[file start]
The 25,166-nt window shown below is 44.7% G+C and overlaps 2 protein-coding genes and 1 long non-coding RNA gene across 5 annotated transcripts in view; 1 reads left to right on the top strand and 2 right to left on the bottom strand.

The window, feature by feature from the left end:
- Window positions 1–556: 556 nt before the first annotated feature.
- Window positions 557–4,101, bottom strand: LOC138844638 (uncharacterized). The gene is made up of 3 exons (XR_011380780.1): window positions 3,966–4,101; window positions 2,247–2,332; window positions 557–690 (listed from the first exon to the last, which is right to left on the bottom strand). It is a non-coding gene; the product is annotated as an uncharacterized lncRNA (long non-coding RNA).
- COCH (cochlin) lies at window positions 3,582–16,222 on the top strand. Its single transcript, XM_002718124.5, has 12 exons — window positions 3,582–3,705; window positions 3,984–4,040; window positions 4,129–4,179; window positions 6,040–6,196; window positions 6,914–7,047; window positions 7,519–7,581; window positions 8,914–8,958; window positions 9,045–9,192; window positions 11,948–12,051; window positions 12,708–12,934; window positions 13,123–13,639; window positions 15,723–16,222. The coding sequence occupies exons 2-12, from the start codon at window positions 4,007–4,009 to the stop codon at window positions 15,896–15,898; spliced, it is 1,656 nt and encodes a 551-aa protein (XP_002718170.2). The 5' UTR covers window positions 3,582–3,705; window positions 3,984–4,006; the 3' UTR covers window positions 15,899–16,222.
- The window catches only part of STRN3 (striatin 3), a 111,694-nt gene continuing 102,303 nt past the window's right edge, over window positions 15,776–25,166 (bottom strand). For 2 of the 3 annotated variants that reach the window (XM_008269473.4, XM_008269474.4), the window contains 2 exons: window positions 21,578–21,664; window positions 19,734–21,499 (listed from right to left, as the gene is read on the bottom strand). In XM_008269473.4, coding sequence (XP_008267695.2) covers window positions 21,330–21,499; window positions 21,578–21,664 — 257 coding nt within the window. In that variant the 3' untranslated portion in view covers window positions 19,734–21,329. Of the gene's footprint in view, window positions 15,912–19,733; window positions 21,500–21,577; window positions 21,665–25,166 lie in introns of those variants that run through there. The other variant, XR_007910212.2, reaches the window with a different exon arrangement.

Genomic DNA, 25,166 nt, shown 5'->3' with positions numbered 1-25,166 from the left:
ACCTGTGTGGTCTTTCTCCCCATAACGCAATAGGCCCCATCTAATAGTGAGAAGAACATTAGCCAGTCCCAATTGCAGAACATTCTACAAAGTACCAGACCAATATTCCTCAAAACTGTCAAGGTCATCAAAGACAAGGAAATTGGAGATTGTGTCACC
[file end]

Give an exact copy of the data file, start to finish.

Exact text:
The 25,166-nt window shown below is 44.7% G+C and overlaps 2 protein-coding genes and 1 long non-coding RNA gene across 5 annotated transcripts in view; 1 reads left to right on the top strand and 2 right to left on the bottom strand.

The window, feature by feature from the left end:
- Window positions 1–556: 556 nt before the first annotated feature.
- Window positions 557–4,101, bottom strand: LOC138844638 (uncharacterized). The gene is made up of 3 exons (XR_011380780.1): window positions 3,966–4,101; window positions 2,247–2,332; window positions 557–690 (listed from the first exon to the last, which is right to left on the bottom strand). It is a non-coding gene; the product is annotated as an uncharacterized lncRNA (long non-coding RNA).
- COCH (cochlin) lies at window positions 3,582–16,222 on the top strand. Its single transcript, XM_002718124.5, has 12 exons — window positions 3,582–3,705; window positions 3,984–4,040; window positions 4,129–4,179; window positions 6,040–6,196; window positions 6,914–7,047; window positions 7,519–7,581; window positions 8,914–8,958; window positions 9,045–9,192; window positions 11,948–12,051; window positions 12,708–12,934; window positions 13,123–13,639; window positions 15,723–16,222. The coding sequence occupies exons 2-12, from the start codon at window positions 4,007–4,009 to the stop codon at window positions 15,896–15,898; spliced, it is 1,656 nt and encodes a 551-aa protein (XP_002718170.2). The 5' UTR covers window positions 3,582–3,705; window positions 3,984–4,006; the 3' UTR covers window positions 15,899–16,222.
- The window catches only part of STRN3 (striatin 3), a 111,694-nt gene continuing 102,303 nt past the window's right edge, over window positions 15,776–25,166 (bottom strand). For 2 of the 3 annotated variants that reach the window (XM_008269473.4, XM_008269474.4), the window contains 2 exons: window positions 21,578–21,664; window positions 19,734–21,499 (listed from right to left, as the gene is read on the bottom strand). In XM_008269473.4, coding sequence (XP_008267695.2) covers window positions 21,330–21,499; window positions 21,578–21,664 — 257 coding nt within the window. In that variant the 3' untranslated portion in view covers window positions 19,734–21,329. Of the gene's footprint in view, window positions 15,912–19,733; window positions 21,500–21,577; window positions 21,665–25,166 lie in introns of those variants that run through there. The other variant, XR_007910212.2, reaches the window with a different exon arrangement.

Genomic DNA, 25,166 nt, shown 5'->3' with positions numbered 1-25,166 from the left:
ACCTGTGTGGTCTTTCTCCCCATAACGCAATAGGCCCCATCTAATAGTGAGAAGAACATTAGCCAGTCCCAATTGCAGAACATTCTACAAAGTACCAGACCAATATTCCTCAAAACTGTCAAGGTCATCAAAGACAAGGAAATTGGAGATTGTGTCACC